JACKSON-MILTON, Ohio – Dominic Crago, a recent graduate of Jackson-Milton High School, brushes off the epithet “extraordinary” despite having a résumé that outshines most adults.
Crago has founded his own flood cleanup business, completed Army basic training and begun to train as a junior firefighter – all within his last year of high school.
While he never had the opportunity to meet him, Crago’s late grandfather is the driving force behind his decision to join the U.S. Army Reserve. Crago grew up hearing stories from his mother about his grandfather. The ones that stood out weren’t about his grandfather’s service in the Vietnam War.
“They weren’t necessarily Army stories. She told me about the kind of person he was,” Crago says. “He seemed like a really good person and my mom had a really good connection with him.”
Crago completed the 10 weeks of basic training at Fort Jackson, South Carolina, last summer at age 17. Basic training was hard, he says, but no harder than he expected. He wasn’t deeply affected by the grueling physical and mental aspects, he says, but instead by being away from his close-knit family. That took a toll. “Being away from my family was harder than I expected it to be,” he says.
This September, Crago will attend Advanced Individual Training at Fort Lee, Virginia, for 14 weeks. From there, he’ll have six years of reserve service and two of inactive service. As a member of the Army Reserve, Crago will serve one weekend a month plus two weeks a year.
He initially wanted to be in the thick of the action as a vehicle driver. His mother, however, wasn’t fond of the idea. “She wasn’t too happy with some of the jobs I wanted to do. I wanted to be a vehicle driver but obviously IEDs [improvised explosive devices] and stuff like that [dissuaded me],” Crago says.
He decided to take a less perilous route as a water treatment specialist – a career that aligns with the sewage and flood cleanup business he started a few months ago. He was inspired to start the business by his father and brother, both of whom are plumbers.
After a flood or sewage backup, homeowners are left to clean up the mess and some opt to hire a cleanup company. He heard stories from his father about the aftermath of floods and sewage in his customers’ basements. Crago realized there was an opportunity. His father has several connections with landlords and property owners and Crago could easily compile a list of potential business contacts. He then created Crago’s Cleaning Service, which he runs with his brother.
Crago joins the small percentage of business owners who fall under the age of 34. According to the U.S. Census Bureau, over half of U.S. businesses owners in 2020 were 55 and older. Only 6% are 34 and younger, although young entrepreneurs are on the rise. Over half of young adults under the age 25 said they hoped to own their own business in the next 10 years, according to a recent study of over 6,000 participants conducted by EY Consulting.
Despite the frequent long days of juggling high school while running a business, Crago says he loves being able to help people. He focuses on flood and sewage cleanup but also cleans vacant houses and pressure-washes driveways. He says there’s a satisfaction in turning disaster around and giving his customers a clean home for a fair price.
“I just want to be able to help people out and not rip people off like a lot of businesses do,” Crago says.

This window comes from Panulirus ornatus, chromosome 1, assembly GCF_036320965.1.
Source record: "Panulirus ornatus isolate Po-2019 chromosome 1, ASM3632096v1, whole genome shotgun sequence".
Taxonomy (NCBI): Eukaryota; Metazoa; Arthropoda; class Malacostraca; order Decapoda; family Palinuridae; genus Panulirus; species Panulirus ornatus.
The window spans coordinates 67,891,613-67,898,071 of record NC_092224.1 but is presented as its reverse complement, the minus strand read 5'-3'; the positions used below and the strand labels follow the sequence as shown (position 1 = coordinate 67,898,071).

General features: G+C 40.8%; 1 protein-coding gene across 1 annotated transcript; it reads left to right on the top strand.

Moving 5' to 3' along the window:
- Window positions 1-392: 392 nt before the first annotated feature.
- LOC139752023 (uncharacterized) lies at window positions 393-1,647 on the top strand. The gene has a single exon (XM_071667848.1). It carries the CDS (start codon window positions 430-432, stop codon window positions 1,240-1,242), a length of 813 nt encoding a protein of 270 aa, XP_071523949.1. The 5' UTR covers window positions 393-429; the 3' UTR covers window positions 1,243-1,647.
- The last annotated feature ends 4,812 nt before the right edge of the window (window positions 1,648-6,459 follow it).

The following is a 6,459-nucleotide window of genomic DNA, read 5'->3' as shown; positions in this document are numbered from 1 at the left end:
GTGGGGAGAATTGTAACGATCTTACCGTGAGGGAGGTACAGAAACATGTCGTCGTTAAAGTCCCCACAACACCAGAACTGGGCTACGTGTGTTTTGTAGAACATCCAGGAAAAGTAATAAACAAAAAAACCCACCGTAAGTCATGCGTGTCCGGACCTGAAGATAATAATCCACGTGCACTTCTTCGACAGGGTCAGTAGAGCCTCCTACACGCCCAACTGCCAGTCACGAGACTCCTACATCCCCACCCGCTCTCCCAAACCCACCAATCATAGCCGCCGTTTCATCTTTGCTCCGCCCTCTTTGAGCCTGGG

To round out his résumé, Crago is a junior firefighter for the Weathersfield Fire Department. He describes it as “job shadowing” and can respond to calls and attend training sessions with the department, although he’s not actively fighting fires yet.
The junior firefighter program is a twofold initiative for the department – it helps teenagers to figure out if they want to join and it gives the department a few more hands on deck.
Weathersfield Fire Chief Thomas Lambert says volunteer departments frequently operate without enough staff and volunteers are becoming harder to find. Programs like the junior firefighters cultivate interest in the fire service to recruit firefighters for the long haul. Lambert himself started as a junior firefighter in 1985 and worked his way up to chief. He says numerous other firefighters started in the same position as Crago.
Junior firefighters can only do age-appropriate tasks, Lambert says. Minors are more limited in what they’re allowed to do. But, he says, everyone in the program is treated like any other member of the department.
“Everything we do, he’s part of the team. They’re treated as complete equals,” Lambert says.
He says Crago is a “quiet but interactive kid. He’s always willing to jump in and help however he can. He’s loyal to what he does.”
Once he returns from his service, Crago says, the department will send him to a fire academy to become certified as a firefighter. He plans to pursue certification in fire and emergency medical service.
Of all of Crago’s pursuits, he says he’s most passionate about his business and he’s in the process of setting up an LLC. He has no plans to expand and wants to stay local to keep close to family, he says.
Keeping a packed schedule can be stressful, Crago says, but he’s glad he has more than one option to choose from. He has the opportunity to not just have more than one career throughout his adult life, but several.
Crago says each part of his busy life has a pivotal role. “I think everything I do has its own part in who I am,” he says.
He says more people his age should try to get their “foot in the door” of different careers. “It shows you like a whole lot of different pathways you can take. If I want to go back to the Army, I can. I already have basic training done,” Crago says. “With firefighting, I have my foot in the door already for that. ”
Pictured at top: Dominic Crago is a recent graduate of Jackson-Milton High School and the owner of his own business.